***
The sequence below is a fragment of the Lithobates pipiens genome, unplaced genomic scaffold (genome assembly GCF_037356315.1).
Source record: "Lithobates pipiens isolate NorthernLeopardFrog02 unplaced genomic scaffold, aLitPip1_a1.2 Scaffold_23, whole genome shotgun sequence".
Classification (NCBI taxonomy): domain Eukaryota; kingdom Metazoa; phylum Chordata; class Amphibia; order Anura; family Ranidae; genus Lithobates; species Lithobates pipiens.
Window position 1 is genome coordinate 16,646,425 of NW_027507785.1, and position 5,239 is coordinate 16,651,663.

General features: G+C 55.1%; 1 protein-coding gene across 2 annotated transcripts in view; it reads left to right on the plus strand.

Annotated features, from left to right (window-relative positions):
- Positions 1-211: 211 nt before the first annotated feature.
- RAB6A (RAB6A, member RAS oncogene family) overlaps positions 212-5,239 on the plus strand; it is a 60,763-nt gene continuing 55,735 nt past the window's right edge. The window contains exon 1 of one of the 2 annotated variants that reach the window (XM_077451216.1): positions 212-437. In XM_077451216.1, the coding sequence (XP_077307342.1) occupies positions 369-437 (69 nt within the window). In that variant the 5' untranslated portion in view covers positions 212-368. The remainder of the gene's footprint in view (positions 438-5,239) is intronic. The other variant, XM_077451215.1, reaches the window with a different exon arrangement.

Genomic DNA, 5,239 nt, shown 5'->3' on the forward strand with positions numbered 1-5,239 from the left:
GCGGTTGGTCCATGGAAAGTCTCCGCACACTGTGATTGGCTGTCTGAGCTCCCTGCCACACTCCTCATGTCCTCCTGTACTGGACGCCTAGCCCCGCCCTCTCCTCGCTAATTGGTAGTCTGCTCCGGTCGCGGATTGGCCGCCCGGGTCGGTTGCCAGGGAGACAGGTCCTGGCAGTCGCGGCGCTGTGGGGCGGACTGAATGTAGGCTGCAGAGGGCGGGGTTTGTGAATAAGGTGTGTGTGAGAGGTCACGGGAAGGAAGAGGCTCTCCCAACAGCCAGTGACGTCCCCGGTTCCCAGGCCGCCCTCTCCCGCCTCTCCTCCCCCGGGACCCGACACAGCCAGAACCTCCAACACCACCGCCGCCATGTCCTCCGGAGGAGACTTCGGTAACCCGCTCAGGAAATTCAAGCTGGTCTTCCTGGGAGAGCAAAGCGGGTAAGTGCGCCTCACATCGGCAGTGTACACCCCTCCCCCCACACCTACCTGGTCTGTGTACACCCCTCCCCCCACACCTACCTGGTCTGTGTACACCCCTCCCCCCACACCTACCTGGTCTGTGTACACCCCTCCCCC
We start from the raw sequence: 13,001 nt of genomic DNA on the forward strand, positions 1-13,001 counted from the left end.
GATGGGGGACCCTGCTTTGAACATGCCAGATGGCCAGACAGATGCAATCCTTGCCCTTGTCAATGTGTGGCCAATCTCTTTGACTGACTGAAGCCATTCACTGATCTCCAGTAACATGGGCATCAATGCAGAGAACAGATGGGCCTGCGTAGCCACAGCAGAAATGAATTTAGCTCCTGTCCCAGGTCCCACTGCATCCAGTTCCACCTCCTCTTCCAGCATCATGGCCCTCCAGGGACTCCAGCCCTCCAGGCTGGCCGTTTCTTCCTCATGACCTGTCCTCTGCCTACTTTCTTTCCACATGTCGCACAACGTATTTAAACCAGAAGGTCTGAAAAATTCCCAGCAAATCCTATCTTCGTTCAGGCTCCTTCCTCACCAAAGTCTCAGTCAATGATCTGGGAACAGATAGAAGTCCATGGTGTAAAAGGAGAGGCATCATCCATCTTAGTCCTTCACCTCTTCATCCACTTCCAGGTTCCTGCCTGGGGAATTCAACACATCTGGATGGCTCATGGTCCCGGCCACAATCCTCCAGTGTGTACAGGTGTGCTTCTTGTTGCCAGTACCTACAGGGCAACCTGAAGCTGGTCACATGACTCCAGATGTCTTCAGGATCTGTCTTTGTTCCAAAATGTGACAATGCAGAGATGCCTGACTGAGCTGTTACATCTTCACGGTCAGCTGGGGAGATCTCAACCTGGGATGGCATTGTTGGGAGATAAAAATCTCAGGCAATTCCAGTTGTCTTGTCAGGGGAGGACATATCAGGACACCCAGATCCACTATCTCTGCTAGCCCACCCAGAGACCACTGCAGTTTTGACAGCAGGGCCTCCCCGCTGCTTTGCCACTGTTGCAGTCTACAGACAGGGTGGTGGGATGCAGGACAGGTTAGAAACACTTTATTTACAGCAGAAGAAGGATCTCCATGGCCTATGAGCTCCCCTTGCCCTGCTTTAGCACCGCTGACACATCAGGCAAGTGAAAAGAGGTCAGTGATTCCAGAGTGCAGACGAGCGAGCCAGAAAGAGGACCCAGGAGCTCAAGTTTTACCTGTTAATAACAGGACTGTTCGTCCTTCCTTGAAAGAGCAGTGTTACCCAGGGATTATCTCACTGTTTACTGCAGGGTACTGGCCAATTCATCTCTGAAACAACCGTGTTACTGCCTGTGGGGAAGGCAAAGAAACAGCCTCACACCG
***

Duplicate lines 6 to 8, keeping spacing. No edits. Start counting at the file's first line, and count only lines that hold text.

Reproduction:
Annotated features, from left to right (window-relative positions):
- Positions 1-211: 211 nt before the first annotated feature.
- RAB6A (RAB6A, member RAS oncogene family) overlaps positions 212-5,239 on the plus strand; it is a 60,763-nt gene continuing 55,735 nt past the window's right edge. The window contains exon 1 of one of the 2 annotated variants that reach the window (XM_077451216.1): positions 212-437. In XM_077451216.1, the coding sequence (XP_077307342.1) occupies positions 369-437 (69 nt within the window). In that variant the 5' untranslated portion in view covers positions 212-368. The remainder of the gene's footprint in view (positions 438-5,239) is intronic. The other variant, XM_077451215.1, reaches the window with a different exon arrangement.